History: Ben Comfort 1935 Wimbledon Cup

Ben Comfort and the Wimbledon Cup in 1935
by Germán A. Salazar

Ben Comfort in Western Ammunition advertisement, October 1935 American Rifleman
(click to enlarge)
Although Ben Comfort of St. Louis, Missouri won the Wimbledon Cup in 1935, he is not one of the most remembered shooters in our history, yet he deserves to be more widely recognized.  Comfort was the first person to win the Wimbledon Cup, or any other significant 1000 yard match, with a magnum caliber, the .300 H&H Magnum to be exact, and in so doing, brought real change to the world of NRA long-range shooting.  Just as interesting is just how he went about winning the Cup.  A look back at the times and the circumstances of Comfort's win is worthwhile.

The Great Depression affected competitive shooting as much as any other activity in the early 1930's.  The Federal budget had no room for frills and the budget for the National Board for the Promotion of Rifle Practice (NBPRP) and the National Matches were an early casualty in 1932.  The NRA soldiered on with its National Championship matches, although not all elements of those matches were still held at Camp Perry.  The matches were conducted on a regional basis, scattered to various locations throughout the country, covering eight of the nine Army Corps areas: Wakefield, Massachusetts; Quantico, Virginia; Camp McClellan, Alabama; Camp Perry, Ohio; Fort Sheridan, Illinois, Fort Des Moines, Iowa; Fort Bliss, Texas; and Fort Lewis, Washington.  (Americans and Their Guns, James B. Trefethen, NRA, 1967 at p. 228).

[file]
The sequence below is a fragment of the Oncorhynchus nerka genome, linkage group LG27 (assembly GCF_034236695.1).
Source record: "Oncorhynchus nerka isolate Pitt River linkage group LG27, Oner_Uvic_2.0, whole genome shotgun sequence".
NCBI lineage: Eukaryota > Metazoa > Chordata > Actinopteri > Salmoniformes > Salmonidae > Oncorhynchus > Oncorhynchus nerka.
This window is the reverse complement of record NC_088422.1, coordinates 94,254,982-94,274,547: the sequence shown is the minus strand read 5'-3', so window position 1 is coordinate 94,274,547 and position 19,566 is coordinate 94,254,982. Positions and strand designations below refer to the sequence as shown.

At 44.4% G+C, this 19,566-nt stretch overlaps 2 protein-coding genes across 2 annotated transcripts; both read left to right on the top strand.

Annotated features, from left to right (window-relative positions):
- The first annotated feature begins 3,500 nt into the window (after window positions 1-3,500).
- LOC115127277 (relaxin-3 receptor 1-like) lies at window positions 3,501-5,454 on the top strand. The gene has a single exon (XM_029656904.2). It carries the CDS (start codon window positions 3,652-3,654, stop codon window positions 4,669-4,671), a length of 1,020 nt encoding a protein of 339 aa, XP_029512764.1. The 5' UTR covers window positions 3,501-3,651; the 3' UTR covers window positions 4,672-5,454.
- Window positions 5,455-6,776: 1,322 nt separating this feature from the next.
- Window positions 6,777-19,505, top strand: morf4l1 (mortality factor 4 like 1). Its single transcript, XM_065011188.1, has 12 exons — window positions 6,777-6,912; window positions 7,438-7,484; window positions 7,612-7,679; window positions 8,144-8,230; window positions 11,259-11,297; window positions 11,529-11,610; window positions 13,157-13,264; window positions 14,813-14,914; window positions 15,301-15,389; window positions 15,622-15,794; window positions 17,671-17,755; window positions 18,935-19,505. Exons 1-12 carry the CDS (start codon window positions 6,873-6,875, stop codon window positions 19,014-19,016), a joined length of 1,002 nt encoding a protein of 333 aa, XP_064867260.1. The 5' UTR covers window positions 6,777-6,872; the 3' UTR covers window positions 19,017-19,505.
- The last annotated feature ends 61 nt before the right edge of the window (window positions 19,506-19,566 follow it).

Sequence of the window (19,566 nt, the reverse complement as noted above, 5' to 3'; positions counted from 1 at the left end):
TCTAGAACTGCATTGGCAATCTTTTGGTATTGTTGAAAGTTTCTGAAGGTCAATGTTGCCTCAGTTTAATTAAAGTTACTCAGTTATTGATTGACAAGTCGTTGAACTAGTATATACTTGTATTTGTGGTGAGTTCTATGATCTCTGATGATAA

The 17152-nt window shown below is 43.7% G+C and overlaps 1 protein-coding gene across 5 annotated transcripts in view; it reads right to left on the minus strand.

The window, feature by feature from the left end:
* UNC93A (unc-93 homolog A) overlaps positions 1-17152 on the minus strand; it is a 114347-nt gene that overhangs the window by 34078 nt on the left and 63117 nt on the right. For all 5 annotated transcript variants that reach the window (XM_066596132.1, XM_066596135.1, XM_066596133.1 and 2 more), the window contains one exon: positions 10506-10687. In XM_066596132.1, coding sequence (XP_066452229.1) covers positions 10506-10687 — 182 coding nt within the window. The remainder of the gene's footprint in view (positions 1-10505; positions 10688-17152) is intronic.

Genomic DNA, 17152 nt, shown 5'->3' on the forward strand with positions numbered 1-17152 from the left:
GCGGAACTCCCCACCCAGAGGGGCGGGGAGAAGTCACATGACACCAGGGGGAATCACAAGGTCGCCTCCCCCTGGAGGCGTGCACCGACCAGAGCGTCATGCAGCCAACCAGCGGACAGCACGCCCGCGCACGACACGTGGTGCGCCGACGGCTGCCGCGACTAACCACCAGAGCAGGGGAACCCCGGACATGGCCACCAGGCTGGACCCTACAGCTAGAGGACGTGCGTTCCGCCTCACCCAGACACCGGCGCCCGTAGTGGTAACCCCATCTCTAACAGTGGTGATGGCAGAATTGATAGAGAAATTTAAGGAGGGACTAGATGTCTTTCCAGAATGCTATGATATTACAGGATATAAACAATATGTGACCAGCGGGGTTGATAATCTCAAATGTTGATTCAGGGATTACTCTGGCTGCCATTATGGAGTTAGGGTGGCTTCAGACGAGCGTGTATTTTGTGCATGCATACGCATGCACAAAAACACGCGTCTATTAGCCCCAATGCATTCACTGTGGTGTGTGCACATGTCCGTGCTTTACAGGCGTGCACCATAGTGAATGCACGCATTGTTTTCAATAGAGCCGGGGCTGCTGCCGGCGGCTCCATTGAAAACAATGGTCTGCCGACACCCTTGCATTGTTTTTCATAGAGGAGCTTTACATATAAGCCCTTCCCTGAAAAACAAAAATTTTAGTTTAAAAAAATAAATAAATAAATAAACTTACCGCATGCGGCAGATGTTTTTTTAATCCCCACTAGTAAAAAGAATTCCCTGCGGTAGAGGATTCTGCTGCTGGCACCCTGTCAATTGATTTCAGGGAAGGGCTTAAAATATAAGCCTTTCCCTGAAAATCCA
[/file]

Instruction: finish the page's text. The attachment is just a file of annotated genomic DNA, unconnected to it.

Thirty caliber shooting was nearly dead in those times, the cost of shooting in matches at ten cents per shot for .30-06 was more than most people could afford.  Smallbore managed to remain popular, with ammunition at about a penny a shot.  In 1935, the country's economic situation began to improve, albeit slightly.  The previously decimated NBPRP budget was restored to $350,000 allowing for the National Matches to be conducted with full military support at Camp Perry.  This created the conditions for the NRA to bring its National Championship matches back to Camp Perry, reunited with the NBPRP National Matches, as had been the practice prior to the 1932 cutbacks.